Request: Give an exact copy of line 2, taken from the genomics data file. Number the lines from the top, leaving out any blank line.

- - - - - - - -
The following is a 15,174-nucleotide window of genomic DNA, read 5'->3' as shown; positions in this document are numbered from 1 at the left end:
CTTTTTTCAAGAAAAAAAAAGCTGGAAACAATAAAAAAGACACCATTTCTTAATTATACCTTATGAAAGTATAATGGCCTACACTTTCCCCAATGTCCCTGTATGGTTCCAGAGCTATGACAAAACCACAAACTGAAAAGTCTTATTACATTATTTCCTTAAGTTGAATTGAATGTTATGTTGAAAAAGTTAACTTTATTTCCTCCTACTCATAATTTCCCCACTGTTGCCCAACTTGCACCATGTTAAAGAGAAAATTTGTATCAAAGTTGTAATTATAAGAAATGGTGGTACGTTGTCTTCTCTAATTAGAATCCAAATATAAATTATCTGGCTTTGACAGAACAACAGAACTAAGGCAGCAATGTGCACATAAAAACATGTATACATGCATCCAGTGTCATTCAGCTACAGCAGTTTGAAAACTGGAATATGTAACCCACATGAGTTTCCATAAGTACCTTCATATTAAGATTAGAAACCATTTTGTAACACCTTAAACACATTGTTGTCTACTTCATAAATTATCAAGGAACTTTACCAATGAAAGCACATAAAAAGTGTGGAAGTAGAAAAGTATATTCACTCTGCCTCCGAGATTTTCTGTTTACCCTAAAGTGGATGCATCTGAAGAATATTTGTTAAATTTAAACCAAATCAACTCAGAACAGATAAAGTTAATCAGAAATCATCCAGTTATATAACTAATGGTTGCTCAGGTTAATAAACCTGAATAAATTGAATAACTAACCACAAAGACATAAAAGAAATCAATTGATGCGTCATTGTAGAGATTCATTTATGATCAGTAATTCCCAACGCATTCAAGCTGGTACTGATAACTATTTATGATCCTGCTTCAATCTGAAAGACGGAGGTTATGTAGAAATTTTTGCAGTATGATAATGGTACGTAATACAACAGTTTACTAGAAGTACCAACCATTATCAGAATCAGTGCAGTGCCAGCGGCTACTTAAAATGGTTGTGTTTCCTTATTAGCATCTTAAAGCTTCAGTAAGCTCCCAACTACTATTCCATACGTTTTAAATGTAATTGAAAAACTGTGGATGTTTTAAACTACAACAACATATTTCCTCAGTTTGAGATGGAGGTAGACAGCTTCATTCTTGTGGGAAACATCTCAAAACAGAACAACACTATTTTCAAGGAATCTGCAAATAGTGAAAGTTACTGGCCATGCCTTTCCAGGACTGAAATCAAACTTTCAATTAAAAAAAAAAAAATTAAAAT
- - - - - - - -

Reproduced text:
CTTTTTTCAAGAAAAAAAAAGCTGGAAACAATAAAAAAGACACCATTTCTTAATTATACCTTATGAAAGTATAATGGCCTACACTTTCCCCAATGTCCCTGTATGGTTCCAGAGCTATGACAAAACCACAAACTGAAAAGTCTTATTACATTATTTCCTTAAGTTGAATTGAATGTTATGTTGAAAAAGTTAACTTTATTTCCTCCTACTCATAATTTCCCCACTGTTGCCCAACTTGCACCATGTTAAAGAGAAAATTTGTATCAAAGTTGTAATTATAAGAAATGGTGGTACGTTGTCTTCTCTAATTAGAATCCAAATATAAATTATCTGGCTTTGACAGAACAACAGAACTAAGGCAGCAATGTGCACATAAAAACATGTATACATGCATCCAGTGTCATTCAGCTACAGCAGTTTGAAAACTGGAATATGTAACCCACATGAGTTTCCATAAGTACCTTCATATTAAGATTAGAAACCATTTTGTAACACCTTAAACACATTGTTGTCTACTTCATAAATTATCAAGGAACTTTACCAATGAAAGCACATAAAAAGTGTGGAAGTAGAAAAGTATATTCACTCTGCCTCCGAGATTTTCTGTTTACCCTAAAGTGGATGCATCTGAAGAATATTTGTTAAATTTAAACCAAATCAACTCAGAACAGATAAAGTTAATCAGAAATCATCCAGTTATATAACTAATGGTTGCTCAGGTTAATAAACCTGAATAAATTGAATAACTAACCACAAAGACATAAAAGAAATCAATTGATGCGTCATTGTAGAGATTCATTTATGATCAGTAATTCCCAACGCATTCAAGCTGGTACTGATAACTATTTATGATCCTGCTTCAATCTGAAAGACGGAGGTTATGTAGAAATTTTTGCAGTATGATAATGGTACGTAATACAACAGTTTACTAGAAGTACCAACCATTATCAGAATCAGTGCAGTGCCAGCGGCTACTTAAAATGGTTGTGTTTCCTTATTAGCATCTTAAAGCTTCAGTAAGCTCCCAACTACTATTCCATACGTTTTAAATGTAATTGAAAAACTGTGGATGTTTTAAACTACAACAACATATTTCCTCAGTTTGAGATGGAGGTAGACAGCTTCATTCTTGTGGGAAACATCTCAAAACAGAACAACACTATTTTCAAGGAATCTGCAAATAGTGAAAGTTACTGGCCATGCCTTTCCAGGACTGAAATCAAACTTTCAATTAAAAAAAAAAAAATTAAAAT